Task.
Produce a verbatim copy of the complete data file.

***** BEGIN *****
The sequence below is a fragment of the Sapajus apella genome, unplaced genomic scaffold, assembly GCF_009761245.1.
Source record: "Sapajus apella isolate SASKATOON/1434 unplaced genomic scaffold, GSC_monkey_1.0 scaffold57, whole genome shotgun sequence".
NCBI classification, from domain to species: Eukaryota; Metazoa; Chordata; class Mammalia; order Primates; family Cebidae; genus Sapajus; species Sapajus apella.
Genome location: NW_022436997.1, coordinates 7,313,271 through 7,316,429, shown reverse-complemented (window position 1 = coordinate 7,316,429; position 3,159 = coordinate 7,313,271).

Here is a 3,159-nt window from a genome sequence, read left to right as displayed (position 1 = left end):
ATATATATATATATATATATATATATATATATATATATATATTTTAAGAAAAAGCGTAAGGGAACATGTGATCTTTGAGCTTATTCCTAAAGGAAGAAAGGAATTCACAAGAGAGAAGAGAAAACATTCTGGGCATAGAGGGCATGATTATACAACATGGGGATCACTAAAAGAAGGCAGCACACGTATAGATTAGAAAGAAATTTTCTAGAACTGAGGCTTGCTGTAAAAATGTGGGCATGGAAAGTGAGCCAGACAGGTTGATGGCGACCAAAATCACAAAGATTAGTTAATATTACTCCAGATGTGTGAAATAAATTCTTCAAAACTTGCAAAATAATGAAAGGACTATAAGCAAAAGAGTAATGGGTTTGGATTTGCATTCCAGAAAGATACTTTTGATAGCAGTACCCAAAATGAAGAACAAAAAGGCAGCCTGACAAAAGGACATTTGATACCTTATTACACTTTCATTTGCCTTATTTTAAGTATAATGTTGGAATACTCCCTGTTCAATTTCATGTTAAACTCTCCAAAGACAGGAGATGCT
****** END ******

The sequence below is a fragment of the Sapajus apella genome, unplaced genomic scaffold, assembly GCF_009761245.1.
Source record: "Sapajus apella isolate SASKATOON/1434 unplaced genomic scaffold, GSC_monkey_1.0 scaffold57, whole genome shotgun sequence".
NCBI classification, from domain to species: Eukaryota; Metazoa; Chordata; class Mammalia; order Primates; family Cebidae; genus Sapajus; species Sapajus apella.
Genome location: NW_022436997.1, coordinates 7,313,271 through 7,316,429, shown reverse-complemented (window position 1 = coordinate 7,316,429; position 3,159 = coordinate 7,313,271).

Here is a 3,159-nt window from a genome sequence, read left to right as displayed (position 1 = left end):
ATATATATATATATATATATATATATATATATATATATATATTTTAAGAAAAAGCGTAAGGGAACATGTGATCTTTGAGCTTATTCCTAAAGGAAGAAAGGAATTCACAAGAGAGAAGAGAAAACATTCTGGGCATAGAGGGCATGATTATACAACATGGGGATCACTAAAAGAAGGCAGCACACGTATAGATTAGAAAGAAATTTTCTAGAACTGAGGCTTGCTGTAAAAATGTGGGCATGGAAAGTGAGCCAGACAGGTTGATGGCGACCAAAATCACAAAGATTAGTTAATATTACTCCAGATGTGTGAAATAAATTCTTCAAAACTTGCAAAATAATGAAAGGACTATAAGCAAAAGAGTAATGGGTTTGGATTTGCATTCCAGAAAGATACTTTTGATAGCAGTACCCAAAATGAAGAACAAAAAGGCAGCCTGACAAAAGGACATTTGATACCTTATTACACTTTCATTTGCCTTATTTTAAGTATAATGTTGGAATACTCCCTGTTCAATTTCATGTTAAACTCTCCAAAGACAGGAGATGCT